CAMPUS SECURITY CRIME STATISTICS: For more about safety at Penn State, and to review the Annual Security Report which contains information about crime statistics and other safety and security matters, please go to http://www.police.psu.edu/clery, which will also provide you with detail on how to request a hard copy of the Annual Security Report. 


Penn State is an equal opportunity, affirmative action employer, and is committed to providing employment opportunities to all qualified applicants without regard to race, color, religion, age, sex, sexual orientation, gender identity, national origin, disability or protected veteran status. 

Sunday, March 29, 2015

Post-doc position in sensorimotor learning and control of speech production


The Laboratory for Speech Physiology and Motor Control (PI Ludo Max, Ph.D.) at the University of Washington (Seattle) announces an open postdoctoral position in the area of speech sensorimotor learning. The lab is located in the University of Washington's Department of Speech and Hearing Sciences and has additional affiliations with the Graduate Program in Neurocience and the Department of Bioengineering. See http://faculty.washington.edu/ludomax/lab/ for more information.

The successful candidate will use primarily speech sensorimotor adaptation paradigms (with digital signal processing perturbations applied to the real-time auditory feedback or mechanical forces applied to the jaw by a robotic device) to investigate aspects of learning and control in healthy adults and children. Opportunities and facilities are available to also contribute to studies of speech and limb sensorimotor learning and control in adults and children who stutter.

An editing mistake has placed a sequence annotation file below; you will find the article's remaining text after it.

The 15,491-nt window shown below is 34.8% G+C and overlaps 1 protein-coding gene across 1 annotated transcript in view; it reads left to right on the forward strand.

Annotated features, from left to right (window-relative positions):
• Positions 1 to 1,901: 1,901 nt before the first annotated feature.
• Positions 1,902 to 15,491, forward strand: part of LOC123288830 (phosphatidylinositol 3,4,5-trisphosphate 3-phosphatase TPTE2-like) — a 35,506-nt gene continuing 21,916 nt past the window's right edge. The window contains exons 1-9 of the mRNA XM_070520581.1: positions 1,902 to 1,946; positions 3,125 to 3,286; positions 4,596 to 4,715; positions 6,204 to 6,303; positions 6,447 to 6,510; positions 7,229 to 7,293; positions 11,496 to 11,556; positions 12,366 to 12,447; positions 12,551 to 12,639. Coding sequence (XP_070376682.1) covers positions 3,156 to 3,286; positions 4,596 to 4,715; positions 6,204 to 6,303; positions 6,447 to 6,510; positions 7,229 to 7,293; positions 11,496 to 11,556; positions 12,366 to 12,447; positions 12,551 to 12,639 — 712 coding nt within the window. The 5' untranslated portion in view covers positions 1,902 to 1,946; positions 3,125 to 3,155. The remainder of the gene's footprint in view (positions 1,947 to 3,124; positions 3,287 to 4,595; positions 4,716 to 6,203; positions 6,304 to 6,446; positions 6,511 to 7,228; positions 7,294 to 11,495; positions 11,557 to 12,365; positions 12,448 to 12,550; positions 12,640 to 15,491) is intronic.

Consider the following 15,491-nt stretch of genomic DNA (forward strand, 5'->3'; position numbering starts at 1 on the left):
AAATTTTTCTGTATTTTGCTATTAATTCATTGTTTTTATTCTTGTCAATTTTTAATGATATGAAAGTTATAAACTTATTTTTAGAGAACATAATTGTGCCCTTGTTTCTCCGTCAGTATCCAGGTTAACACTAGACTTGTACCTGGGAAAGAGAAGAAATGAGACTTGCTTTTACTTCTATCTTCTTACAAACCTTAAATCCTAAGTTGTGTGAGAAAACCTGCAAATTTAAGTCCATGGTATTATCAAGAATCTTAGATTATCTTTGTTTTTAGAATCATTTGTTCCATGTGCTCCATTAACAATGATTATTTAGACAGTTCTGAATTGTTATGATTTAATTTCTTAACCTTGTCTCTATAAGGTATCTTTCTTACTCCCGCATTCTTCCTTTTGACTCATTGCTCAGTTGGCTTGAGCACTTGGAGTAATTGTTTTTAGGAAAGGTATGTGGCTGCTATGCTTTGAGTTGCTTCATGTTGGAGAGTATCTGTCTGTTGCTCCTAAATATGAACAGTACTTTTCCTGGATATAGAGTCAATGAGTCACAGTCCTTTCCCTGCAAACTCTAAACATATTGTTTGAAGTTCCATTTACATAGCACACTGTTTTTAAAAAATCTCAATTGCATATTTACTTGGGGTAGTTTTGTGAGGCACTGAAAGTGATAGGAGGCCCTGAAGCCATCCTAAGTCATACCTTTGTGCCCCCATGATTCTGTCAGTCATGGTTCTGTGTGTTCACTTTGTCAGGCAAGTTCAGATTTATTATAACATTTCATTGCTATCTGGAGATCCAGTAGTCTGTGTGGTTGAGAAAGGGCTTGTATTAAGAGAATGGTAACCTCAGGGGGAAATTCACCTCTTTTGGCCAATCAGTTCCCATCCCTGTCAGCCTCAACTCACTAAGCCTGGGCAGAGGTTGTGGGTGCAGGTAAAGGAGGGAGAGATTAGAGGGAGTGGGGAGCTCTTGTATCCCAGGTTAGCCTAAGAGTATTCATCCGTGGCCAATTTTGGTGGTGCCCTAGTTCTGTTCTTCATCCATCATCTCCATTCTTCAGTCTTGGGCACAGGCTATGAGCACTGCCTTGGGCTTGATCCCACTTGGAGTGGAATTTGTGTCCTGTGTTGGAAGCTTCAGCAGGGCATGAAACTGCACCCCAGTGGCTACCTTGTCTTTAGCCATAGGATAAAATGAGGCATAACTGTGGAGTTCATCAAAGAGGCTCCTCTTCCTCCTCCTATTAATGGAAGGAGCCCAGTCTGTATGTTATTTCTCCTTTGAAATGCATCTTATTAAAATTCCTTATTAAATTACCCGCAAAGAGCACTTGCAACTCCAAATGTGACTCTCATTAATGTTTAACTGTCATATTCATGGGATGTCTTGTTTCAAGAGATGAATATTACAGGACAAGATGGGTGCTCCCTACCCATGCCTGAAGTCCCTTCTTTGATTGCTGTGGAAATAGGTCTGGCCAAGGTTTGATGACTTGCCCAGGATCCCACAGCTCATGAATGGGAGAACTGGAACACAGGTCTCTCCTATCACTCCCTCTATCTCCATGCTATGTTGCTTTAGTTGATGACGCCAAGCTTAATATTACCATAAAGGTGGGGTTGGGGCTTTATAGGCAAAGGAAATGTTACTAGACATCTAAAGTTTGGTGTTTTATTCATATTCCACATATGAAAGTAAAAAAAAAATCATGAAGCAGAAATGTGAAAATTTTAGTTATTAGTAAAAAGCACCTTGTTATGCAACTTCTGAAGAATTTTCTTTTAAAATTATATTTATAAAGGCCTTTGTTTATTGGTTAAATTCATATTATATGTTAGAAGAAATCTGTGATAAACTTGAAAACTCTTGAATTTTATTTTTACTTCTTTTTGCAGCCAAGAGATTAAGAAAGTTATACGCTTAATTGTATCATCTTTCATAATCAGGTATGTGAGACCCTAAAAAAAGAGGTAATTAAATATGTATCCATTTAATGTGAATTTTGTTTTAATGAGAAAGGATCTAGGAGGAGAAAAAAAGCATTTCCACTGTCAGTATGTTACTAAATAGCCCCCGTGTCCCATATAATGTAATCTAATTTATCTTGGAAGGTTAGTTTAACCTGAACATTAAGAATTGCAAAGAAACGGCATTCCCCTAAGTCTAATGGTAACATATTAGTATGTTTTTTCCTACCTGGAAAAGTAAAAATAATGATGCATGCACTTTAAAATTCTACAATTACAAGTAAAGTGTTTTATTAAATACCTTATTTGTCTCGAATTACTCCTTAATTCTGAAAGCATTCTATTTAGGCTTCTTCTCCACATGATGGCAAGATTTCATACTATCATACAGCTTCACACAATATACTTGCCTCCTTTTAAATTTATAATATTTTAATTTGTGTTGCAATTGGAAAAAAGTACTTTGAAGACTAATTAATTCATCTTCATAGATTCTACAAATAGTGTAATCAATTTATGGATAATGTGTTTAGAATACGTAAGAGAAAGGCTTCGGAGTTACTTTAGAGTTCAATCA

The position is initially for one year (a second-year extension is possible contingent upon satisfactory performance and productivity) with a preferred starting date in the Summer of 2015. Applicants should have the Ph.D. degree by the start of the appointment. Review of applications will begin immediately. Candidates with a Ph.D. degree in neuroscience, cognitive/behavioral neuroscience, motor control/kinesiology, biomedical engineering, communication disorders/speech science, and related fields, are encouraged to apply.

We seek a candidate with excellent verbal and written communication skills who is strongly motivated and has substantial computer programming experience (the lab relies heavily on MATLAB, R, Psyscope/Psychtoolbox).


For more information, please contact lab director Ludo Max, Ph.D. (LudoMax@uw.edu). Applications can be submitted to the same e-mail address. Interested candidates should submit (a) a cover letter describing their research experiences, interests, and goals, (b) a curriculum vitae, (c) the names and contact information of three individuals who can serve as references, and (d) reprints of relevant journal publications.